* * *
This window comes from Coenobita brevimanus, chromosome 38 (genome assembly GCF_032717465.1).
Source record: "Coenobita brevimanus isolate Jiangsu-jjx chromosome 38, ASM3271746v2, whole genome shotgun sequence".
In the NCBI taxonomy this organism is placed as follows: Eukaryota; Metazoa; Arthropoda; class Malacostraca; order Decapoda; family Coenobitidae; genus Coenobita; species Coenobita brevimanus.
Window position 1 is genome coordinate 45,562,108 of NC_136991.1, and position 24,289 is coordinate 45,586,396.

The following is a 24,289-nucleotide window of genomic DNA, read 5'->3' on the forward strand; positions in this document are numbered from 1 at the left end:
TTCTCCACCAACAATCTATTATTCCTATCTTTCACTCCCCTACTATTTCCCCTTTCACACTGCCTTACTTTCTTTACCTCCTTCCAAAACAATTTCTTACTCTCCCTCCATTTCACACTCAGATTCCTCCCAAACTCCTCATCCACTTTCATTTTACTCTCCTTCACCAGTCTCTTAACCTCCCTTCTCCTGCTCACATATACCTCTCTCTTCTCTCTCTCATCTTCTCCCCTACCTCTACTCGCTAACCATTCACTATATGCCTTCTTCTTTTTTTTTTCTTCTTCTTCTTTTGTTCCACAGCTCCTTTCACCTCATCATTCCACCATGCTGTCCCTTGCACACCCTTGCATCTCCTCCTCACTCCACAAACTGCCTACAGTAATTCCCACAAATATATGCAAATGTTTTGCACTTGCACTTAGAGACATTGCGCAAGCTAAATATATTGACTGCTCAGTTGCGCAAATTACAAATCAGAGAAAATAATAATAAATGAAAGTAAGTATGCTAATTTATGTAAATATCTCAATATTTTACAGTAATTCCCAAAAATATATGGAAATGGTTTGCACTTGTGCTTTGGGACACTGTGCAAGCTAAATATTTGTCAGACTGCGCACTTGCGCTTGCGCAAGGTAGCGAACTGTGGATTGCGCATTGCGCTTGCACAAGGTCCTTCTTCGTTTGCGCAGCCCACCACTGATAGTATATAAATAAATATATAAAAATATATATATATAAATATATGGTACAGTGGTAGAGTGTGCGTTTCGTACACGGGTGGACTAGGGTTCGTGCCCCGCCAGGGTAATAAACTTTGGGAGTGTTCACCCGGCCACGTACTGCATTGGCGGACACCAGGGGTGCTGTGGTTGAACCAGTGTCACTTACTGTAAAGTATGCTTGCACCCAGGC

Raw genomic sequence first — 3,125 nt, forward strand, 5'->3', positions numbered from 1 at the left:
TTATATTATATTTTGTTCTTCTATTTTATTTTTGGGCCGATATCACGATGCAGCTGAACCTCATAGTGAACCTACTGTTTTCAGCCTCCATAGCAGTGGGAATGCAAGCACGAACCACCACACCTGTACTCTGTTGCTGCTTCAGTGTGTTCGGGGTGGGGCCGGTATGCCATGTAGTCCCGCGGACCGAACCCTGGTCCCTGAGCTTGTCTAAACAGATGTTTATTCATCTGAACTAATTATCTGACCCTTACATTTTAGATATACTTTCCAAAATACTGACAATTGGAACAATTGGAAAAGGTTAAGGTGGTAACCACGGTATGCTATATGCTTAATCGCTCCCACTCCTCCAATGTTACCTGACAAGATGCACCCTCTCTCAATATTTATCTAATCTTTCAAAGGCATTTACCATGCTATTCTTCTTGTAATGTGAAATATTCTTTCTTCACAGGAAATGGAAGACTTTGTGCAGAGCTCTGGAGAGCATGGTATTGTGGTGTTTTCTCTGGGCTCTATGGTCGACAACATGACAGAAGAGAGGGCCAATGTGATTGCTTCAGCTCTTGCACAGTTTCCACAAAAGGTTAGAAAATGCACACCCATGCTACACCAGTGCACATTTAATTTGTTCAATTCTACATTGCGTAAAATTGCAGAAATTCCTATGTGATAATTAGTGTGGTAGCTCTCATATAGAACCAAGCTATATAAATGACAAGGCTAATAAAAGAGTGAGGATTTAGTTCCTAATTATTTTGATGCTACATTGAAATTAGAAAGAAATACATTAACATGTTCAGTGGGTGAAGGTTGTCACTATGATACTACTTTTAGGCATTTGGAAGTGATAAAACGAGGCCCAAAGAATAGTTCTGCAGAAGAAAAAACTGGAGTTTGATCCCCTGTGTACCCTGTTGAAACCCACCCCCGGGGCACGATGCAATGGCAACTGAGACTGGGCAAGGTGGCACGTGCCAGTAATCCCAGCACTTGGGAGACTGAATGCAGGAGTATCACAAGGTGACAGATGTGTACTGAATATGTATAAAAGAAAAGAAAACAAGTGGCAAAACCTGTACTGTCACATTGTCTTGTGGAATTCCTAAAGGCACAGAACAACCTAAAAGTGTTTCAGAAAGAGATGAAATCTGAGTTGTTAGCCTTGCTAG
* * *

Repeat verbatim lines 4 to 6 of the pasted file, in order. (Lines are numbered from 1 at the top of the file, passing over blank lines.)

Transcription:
Window position 1 is genome coordinate 45,562,108 of NC_136991.1, and position 24,289 is coordinate 45,586,396.

The following is a 24,289-nucleotide window of genomic DNA, read 5'->3' on the forward strand; positions in this document are numbered from 1 at the left end:
TTCTCCACCAACAATCTATTATTCCTATCTTTCACTCCCCTACTATTTCCCCTTTCACACTGCCTTACTTTCTTTACCTCCTTCCAAAACAATTTCTTACTCTCCCTCCATTTCACACTCAGATTCCTCCCAAACTCCTCATCCACTTTCATTTTACTCTCCTTCACCAGTCTCTTAACCTCCCTTCTCCTGCTCACATATACCTCTCTCTTCTCTCTCTCATCTTCTCCCCTACCTCTACTCGCTAACCATTCACTATATGCCTTCTTCTTTTTTTTTTCTTCTTCTTCTTTTGTTCCACAGCTCCTTTCACCTCATCATTCCACCATGCTGTCCCTTGCACACCCTTGCATCTCCTCCTCACTCCACAAACTGCCTACAGTAATTCCCACAAATATATGCAAATGTTTTGCACTTGCACTTAGAGACATTGCGCAAGCTAAATATATTGACTGCTCAGTTGCGCAAATTACAAATCAGAGAAAATAATAATAAATGAAAGTAAGTATGCTAATTTATGTAAATATCTCAATATTTTACAGTAATTCCCAAAAATATATGGAAATGGTTTGCACTTGTGCTTTGGGACACTGTGCAAGCTAAATATTTGTCAGACTGCGCACTTGCGCTTGCGCAAGGTAGCGAACTGTGGATTGCGCATTGCGCTTGCACAAGGTCCTTCTTCGTTTGCGCAGCCCACCACTGATAGTATATAAATAAATATATAAAAATATATATATATAAATATATGGTACAGTGGTAGAGTGTGCGTTTCGTACACGGGTGGACTAGGGTTCGTGCCCCGCCAGGGTAATAAACTTTGGGAGTGTTCACCCGGCCACGTACTGCATTGGCGGACACCAGGGGTGCTGTGGTTGAACCAGTGTCACTTACTGTAAAGTATGCTTGCACCCAGGC